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Kate Pringle is Partner, Litigation Department, at Freidman, Kaplan, Seiler, & Adelman, LLP, where she advises the firm on matters of conflicts and ethics. Her pro bono practice includes matters involving religious organizations’ First Amendment right to conduct outreach to the homeless and representation of families before the September 11 Victim Compensation Fund. Pringle has been selected to the New York Super Lawyers list for the past five consecutive years. She has served as board Development Committee chair, leading Bread through its first capital campaign, as Host Committee member for Bread for the World’s annual Gala to End Hunger, and as Offering of Letters host at her church. She is member of Huguenot Memorial Church. Pringle is Presbyterian. New York, New York.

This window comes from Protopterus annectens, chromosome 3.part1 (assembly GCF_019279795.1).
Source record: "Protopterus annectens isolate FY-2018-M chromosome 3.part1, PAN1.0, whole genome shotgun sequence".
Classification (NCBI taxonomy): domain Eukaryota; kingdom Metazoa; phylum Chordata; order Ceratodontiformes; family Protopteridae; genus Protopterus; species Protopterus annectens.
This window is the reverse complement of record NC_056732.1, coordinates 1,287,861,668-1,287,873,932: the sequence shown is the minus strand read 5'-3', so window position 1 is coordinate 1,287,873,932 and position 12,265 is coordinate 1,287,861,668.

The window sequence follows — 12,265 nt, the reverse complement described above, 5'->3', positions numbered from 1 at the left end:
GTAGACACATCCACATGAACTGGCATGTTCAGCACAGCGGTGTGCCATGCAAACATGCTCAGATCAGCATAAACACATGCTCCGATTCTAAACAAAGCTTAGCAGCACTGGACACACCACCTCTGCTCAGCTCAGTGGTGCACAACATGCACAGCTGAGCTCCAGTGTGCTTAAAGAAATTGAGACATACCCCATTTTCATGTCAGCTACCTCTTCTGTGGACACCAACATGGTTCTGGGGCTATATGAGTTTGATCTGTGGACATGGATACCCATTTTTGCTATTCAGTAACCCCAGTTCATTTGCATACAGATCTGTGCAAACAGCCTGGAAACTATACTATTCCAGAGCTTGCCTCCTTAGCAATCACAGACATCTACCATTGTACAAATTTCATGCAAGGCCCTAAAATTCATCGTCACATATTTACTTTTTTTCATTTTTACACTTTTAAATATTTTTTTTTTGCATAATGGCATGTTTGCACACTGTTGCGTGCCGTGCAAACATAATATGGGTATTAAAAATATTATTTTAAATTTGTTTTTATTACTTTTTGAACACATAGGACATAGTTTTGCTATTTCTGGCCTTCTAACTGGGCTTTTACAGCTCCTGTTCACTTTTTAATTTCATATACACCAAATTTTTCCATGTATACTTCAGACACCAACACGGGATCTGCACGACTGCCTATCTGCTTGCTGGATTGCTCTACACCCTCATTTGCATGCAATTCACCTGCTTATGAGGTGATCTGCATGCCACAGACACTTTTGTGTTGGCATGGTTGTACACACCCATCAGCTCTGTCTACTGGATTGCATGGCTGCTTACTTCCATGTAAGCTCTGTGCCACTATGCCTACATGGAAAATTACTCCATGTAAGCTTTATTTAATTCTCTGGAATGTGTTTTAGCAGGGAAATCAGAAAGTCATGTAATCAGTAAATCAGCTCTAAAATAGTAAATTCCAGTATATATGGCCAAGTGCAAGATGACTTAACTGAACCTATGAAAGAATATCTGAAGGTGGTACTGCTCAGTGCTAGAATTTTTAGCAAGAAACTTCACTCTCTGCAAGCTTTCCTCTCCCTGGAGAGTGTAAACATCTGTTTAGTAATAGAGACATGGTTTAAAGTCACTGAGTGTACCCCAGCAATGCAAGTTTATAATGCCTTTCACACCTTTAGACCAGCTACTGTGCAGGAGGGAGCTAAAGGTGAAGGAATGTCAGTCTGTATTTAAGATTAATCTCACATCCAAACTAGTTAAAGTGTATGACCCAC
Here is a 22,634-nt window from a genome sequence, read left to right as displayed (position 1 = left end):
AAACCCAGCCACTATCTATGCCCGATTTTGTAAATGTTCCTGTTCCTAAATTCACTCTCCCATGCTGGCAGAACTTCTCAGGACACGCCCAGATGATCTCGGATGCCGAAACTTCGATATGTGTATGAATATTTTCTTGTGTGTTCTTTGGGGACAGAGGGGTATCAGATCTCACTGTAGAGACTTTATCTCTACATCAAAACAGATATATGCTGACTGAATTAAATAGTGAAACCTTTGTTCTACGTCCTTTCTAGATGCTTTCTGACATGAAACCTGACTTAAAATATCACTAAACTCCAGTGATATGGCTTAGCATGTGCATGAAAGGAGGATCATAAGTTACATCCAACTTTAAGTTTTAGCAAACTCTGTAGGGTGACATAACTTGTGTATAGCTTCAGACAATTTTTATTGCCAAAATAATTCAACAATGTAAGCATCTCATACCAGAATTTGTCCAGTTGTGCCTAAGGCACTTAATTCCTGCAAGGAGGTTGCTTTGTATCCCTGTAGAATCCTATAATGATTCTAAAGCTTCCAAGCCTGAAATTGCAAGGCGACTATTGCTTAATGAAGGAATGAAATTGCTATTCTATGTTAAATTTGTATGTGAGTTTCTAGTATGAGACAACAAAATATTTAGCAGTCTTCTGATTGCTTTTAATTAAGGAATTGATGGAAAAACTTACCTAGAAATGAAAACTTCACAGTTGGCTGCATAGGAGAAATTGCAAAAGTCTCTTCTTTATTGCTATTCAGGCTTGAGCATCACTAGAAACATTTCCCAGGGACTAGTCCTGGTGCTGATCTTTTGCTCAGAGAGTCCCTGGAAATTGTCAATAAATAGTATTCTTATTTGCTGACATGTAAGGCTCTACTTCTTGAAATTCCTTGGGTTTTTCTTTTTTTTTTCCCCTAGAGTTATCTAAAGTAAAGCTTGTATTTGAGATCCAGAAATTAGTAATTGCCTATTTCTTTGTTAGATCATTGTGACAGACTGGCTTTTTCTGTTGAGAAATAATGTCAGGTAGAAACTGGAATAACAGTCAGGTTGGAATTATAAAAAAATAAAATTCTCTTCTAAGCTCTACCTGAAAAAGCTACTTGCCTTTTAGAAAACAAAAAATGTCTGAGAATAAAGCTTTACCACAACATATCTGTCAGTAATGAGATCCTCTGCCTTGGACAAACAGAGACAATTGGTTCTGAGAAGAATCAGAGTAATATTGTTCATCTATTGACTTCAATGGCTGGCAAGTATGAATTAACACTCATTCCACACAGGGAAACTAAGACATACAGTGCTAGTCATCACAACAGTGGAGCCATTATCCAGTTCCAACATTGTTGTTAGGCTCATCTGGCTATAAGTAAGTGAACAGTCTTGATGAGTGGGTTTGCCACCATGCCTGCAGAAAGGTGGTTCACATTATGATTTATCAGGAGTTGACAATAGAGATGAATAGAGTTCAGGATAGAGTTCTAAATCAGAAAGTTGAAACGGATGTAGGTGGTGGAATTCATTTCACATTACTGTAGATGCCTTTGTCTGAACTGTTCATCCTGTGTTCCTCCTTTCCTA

Afghanistan would be considered likely to have high rates of hunger because at least two of the major causes of global hunger affect it—armed conflict and fragile governmental institutions.
Malnutrition is responsible for nearly half of all preventable deaths among children under 5. Every year, the world loses hundreds of thousands of young children and babies to hunger-related causes.
Bread for the World is calling on the Biden-Harris administration and Congress to build a better 1,000-Days infrastructure in the United States.
“As you therefore have received Christ Jesus the Lord, continue to live your lives in him, rooted and built up in him and established in faith.” These words from Colossians 2:6 remind us of the faith that is active in love for our neighbors.
The Bible on...
The Supplemental Nutrition Assistance Program (SNAP) is designed to respond to changes in need, making it well suited to respond to crises such as the COVID-19 pandemic.
Bread for the World and its partners are asking Congress to provide $200 million for global nutrition.
In 2017, 11.8 percent of households in the U.S.—40 million people—were food-insecure, meaning that they were unsure at some point during the year about how they would provide for their next meal.